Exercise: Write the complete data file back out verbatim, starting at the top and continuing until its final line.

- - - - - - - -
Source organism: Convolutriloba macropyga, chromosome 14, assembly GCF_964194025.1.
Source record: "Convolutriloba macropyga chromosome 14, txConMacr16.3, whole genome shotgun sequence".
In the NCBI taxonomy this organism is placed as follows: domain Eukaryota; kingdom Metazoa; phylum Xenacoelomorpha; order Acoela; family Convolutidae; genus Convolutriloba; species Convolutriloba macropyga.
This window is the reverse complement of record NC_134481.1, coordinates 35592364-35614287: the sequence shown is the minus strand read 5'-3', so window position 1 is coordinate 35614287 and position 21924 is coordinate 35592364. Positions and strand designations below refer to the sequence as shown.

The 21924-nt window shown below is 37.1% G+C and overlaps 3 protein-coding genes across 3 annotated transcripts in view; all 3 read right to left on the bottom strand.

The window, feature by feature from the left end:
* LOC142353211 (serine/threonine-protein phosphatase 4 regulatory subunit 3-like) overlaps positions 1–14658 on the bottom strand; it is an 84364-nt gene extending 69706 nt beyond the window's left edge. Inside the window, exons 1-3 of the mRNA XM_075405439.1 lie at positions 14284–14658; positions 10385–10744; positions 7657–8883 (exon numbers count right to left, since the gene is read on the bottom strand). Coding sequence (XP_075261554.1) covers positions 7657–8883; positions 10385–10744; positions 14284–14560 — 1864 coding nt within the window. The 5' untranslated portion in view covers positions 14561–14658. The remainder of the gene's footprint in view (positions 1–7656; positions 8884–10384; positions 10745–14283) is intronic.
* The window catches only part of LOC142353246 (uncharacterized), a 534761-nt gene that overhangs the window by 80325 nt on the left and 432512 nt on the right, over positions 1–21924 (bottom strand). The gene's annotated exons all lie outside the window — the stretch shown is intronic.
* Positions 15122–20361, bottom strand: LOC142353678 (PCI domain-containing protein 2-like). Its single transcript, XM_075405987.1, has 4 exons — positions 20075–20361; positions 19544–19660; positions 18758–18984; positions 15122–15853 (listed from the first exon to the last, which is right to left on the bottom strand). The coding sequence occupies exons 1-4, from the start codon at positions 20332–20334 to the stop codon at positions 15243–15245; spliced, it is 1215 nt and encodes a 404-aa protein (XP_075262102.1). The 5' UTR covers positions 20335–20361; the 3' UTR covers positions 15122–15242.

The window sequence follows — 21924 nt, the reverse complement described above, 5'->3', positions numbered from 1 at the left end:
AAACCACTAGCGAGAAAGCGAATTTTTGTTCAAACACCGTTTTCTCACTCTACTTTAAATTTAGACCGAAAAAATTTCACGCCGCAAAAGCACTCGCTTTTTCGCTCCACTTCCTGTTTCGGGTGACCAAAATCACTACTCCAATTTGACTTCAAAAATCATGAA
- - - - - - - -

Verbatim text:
Source organism: Convolutriloba macropyga, chromosome 14, assembly GCF_964194025.1.
Source record: "Convolutriloba macropyga chromosome 14, txConMacr16.3, whole genome shotgun sequence".
In the NCBI taxonomy this organism is placed as follows: domain Eukaryota; kingdom Metazoa; phylum Xenacoelomorpha; order Acoela; family Convolutidae; genus Convolutriloba; species Convolutriloba macropyga.
This window is the reverse complement of record NC_134481.1, coordinates 35592364-35614287: the sequence shown is the minus strand read 5'-3', so window position 1 is coordinate 35614287 and position 21924 is coordinate 35592364. Positions and strand designations below refer to the sequence as shown.

The 21924-nt window shown below is 37.1% G+C and overlaps 3 protein-coding genes across 3 annotated transcripts in view; all 3 read right to left on the bottom strand.

The window, feature by feature from the left end:
* LOC142353211 (serine/threonine-protein phosphatase 4 regulatory subunit 3-like) overlaps positions 1–14658 on the bottom strand; it is an 84364-nt gene extending 69706 nt beyond the window's left edge. Inside the window, exons 1-3 of the mRNA XM_075405439.1 lie at positions 14284–14658; positions 10385–10744; positions 7657–8883 (exon numbers count right to left, since the gene is read on the bottom strand). Coding sequence (XP_075261554.1) covers positions 7657–8883; positions 10385–10744; positions 14284–14560 — 1864 coding nt within the window. The 5' untranslated portion in view covers positions 14561–14658. The remainder of the gene's footprint in view (positions 1–7656; positions 8884–10384; positions 10745–14283) is intronic.
* The window catches only part of LOC142353246 (uncharacterized), a 534761-nt gene that overhangs the window by 80325 nt on the left and 432512 nt on the right, over positions 1–21924 (bottom strand). The gene's annotated exons all lie outside the window — the stretch shown is intronic.
* Positions 15122–20361, bottom strand: LOC142353678 (PCI domain-containing protein 2-like). Its single transcript, XM_075405987.1, has 4 exons — positions 20075–20361; positions 19544–19660; positions 18758–18984; positions 15122–15853 (listed from the first exon to the last, which is right to left on the bottom strand). The coding sequence occupies exons 1-4, from the start codon at positions 20332–20334 to the stop codon at positions 15243–15245; spliced, it is 1215 nt and encodes a 404-aa protein (XP_075262102.1). The 5' UTR covers positions 20335–20361; the 3' UTR covers positions 15122–15242.

The window sequence follows — 21924 nt, the reverse complement described above, 5'->3', positions numbered from 1 at the left end:
AAACCACTAGCGAGAAAGCGAATTTTTGTTCAAACACCGTTTTCTCACTCTACTTTAAATTTAGACCGAAAAAATTTCACGCCGCAAAAGCACTCGCTTTTTCGCTCCACTTCCTGTTTCGGGTGACCAAAATCACTACTCCAATTTGACTTCAAAAATCATGAA